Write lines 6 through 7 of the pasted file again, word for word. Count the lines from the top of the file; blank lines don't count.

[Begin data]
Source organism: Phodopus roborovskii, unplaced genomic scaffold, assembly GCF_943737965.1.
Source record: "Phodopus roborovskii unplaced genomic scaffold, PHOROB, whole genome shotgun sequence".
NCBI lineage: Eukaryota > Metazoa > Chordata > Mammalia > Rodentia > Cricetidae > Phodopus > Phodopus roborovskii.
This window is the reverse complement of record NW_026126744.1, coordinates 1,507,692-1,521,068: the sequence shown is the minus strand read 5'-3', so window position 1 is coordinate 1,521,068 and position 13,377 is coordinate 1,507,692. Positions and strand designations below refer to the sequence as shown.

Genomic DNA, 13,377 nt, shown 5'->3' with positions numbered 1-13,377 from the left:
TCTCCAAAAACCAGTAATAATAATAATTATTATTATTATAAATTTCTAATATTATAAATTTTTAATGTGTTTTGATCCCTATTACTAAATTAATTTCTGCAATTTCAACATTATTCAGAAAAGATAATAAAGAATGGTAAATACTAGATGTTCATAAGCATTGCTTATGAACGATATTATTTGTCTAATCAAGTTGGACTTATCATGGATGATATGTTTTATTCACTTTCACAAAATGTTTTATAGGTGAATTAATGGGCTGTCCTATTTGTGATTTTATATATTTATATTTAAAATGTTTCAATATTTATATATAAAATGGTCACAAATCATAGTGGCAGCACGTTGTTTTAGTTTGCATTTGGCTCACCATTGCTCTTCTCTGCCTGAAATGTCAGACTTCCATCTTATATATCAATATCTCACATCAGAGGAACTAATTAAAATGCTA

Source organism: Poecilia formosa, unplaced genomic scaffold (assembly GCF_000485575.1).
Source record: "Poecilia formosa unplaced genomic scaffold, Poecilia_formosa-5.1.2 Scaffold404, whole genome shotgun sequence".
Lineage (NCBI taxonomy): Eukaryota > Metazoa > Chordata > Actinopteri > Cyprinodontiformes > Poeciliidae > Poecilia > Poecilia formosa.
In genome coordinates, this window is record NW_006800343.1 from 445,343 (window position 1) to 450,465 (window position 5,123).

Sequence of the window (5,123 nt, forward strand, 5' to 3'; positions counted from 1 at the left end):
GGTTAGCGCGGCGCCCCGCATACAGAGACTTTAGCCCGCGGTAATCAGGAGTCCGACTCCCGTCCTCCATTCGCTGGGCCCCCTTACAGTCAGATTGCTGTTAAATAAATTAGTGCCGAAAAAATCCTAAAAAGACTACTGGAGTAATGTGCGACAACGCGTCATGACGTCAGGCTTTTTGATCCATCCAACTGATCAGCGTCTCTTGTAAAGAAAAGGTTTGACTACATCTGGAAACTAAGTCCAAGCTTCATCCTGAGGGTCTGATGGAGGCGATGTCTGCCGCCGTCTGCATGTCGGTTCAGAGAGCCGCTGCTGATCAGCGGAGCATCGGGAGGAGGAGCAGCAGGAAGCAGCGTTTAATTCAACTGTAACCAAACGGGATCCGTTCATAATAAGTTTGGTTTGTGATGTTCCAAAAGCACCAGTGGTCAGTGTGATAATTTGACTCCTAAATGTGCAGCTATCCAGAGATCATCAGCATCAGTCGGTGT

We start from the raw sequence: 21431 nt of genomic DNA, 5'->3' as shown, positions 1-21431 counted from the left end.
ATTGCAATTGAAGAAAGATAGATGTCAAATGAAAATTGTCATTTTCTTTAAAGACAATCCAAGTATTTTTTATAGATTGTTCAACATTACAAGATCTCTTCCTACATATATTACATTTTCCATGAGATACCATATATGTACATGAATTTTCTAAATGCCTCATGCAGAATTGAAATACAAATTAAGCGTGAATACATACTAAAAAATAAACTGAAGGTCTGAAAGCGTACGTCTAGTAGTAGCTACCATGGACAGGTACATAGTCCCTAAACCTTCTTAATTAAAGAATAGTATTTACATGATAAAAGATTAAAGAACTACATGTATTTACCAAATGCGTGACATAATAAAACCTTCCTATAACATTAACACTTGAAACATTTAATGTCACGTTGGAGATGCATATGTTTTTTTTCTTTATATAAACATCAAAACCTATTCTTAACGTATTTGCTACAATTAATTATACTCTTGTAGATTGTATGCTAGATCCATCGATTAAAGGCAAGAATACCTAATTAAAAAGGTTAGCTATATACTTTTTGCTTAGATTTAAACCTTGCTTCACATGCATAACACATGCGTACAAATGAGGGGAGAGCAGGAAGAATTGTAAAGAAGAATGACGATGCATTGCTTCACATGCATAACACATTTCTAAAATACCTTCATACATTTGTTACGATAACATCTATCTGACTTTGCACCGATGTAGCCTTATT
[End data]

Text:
TCTCCAAAAACCAGTAATAATAATAATTATTATTATTATAAATTTCTAATATTATAAATTTTTAATGTGTTTTGATCCCTATTACTAAATTAATTTCTGCAATTTCAACATTATTCAGAAAAGATAATAAAGAATGGTAAATACTAGATGTTCATAAGCATTGCTTATGAACGATATTATTTGTCTAATCAAGTTGGACTTATCATGGATGATATGTTTTATTCACTTTCACAAAATGTTTTATAGGTGAATTAATGGGCTGTCCTATTTGTGATTTTATATATTTATATTTAAAATGTTTCAATATTTATATATAAAATGGTCACAAATCATAGTGGCAGCACGTTGTTTTAGTTTGCATTTGGCTCACCATTGCTCTTCTCTGCCTGAAATGTCAGACTTCCATCTTATATATCAATATCTCACATCAGAGGAACTAATTAAAATGCTA

Source organism: Poecilia formosa, unplaced genomic scaffold (assembly GCF_000485575.1).